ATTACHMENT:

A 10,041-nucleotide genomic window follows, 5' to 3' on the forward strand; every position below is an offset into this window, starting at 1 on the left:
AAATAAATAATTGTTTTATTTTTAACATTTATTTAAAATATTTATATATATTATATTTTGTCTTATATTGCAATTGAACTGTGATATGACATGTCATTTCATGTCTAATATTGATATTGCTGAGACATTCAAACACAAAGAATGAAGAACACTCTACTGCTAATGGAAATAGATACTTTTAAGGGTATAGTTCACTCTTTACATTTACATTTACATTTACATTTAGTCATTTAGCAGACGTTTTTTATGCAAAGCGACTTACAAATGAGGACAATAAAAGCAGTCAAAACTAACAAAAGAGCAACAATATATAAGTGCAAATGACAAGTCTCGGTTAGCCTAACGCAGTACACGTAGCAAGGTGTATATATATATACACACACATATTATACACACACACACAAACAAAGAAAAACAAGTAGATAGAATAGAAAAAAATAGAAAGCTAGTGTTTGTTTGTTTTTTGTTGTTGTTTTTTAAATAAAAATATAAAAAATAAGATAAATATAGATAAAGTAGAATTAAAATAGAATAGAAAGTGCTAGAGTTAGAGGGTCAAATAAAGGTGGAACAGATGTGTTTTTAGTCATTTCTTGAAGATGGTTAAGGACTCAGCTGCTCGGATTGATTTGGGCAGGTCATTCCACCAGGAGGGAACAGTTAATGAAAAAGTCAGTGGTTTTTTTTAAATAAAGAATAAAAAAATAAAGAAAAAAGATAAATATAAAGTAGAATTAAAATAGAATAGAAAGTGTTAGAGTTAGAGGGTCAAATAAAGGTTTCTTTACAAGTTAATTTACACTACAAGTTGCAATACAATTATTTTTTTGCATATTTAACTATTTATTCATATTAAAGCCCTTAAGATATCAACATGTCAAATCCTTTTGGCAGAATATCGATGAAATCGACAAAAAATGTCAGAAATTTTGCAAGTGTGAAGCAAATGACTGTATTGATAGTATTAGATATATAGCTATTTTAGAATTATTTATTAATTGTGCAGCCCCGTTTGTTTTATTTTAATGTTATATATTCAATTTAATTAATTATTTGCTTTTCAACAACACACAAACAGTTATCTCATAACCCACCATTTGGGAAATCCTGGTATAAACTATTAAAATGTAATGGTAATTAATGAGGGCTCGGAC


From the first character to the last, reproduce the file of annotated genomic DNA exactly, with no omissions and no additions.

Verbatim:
A 10,041-nucleotide genomic window follows, 5' to 3' on the forward strand; every position below is an offset into this window, starting at 1 on the left:
AAATAAATAATTGTTTTATTTTTAACATTTATTTAAAATATTTATATATATTATATTTTGTCTTATATTGCAATTGAACTGTGATATGACATGTCATTTCATGTCTAATATTGATATTGCTGAGACATTCAAACACAAAGAATGAAGAACACTCTACTGCTAATGGAAATAGATACTTTTAAGGGTATAGTTCACTCTTTACATTTACATTTACATTTACATTTAGTCATTTAGCAGACGTTTTTTATGCAAAGCGACTTACAAATGAGGACAATAAAAGCAGTCAAAACTAACAAAAGAGCAACAATATATAAGTGCAAATGACAAGTCTCGGTTAGCCTAACGCAGTACACGTAGCAAGGTGTATATATATATACACACACATATTATACACACACACACAAACAAAGAAAAACAAGTAGATAGAATAGAAAAAAATAGAAAGCTAGTGTTTGTTTGTTTTTTGTTGTTGTTTTTTAAATAAAAATATAAAAAATAAGATAAATATAGATAAAGTAGAATTAAAATAGAATAGAAAGTGCTAGAGTTAGAGGGTCAAATAAAGGTGGAACAGATGTGTTTTTAGTCATTTCTTGAAGATGGTTAAGGACTCAGCTGCTCGGATTGATTTGGGCAGGTCATTCCACCAGGAGGGAACAGTTAATGAAAAAGTCAGTGGTTTTTTTTAAATAAAGAATAAAAAAATAAAGAAAAAAGATAAATATAAAGTAGAATTAAAATAGAATAGAAAGTGTTAGAGTTAGAGGGTCAAATAAAGGTTTCTTTACAAGTTAATTTACACTACAAGTTGCAATACAATTATTTTTTTGCATATTTAACTATTTATTCATATTAAAGCCCTTAAGATATCAACATGTCAAATCCTTTTGGCAGAATATCGATGAAATCGACAAAAAATGTCAGAAATTTTGCAAGTGTGAAGCAAATGACTGTATTGATAGTATTAGATATATAGCTATTTTAGAATTATTTATTAATTGTGCAGCCCCGTTTGTTTTATTTTAATGTTATATATTCAATTTAATTAATTATTTGCTTTTCAACAACACACAAACAGTTATCTCATAACCCACCATTTGGGAAATCCTGGTATAAACTATTAAAATGTAATGGTAATTAATGAGGGCTCGGAC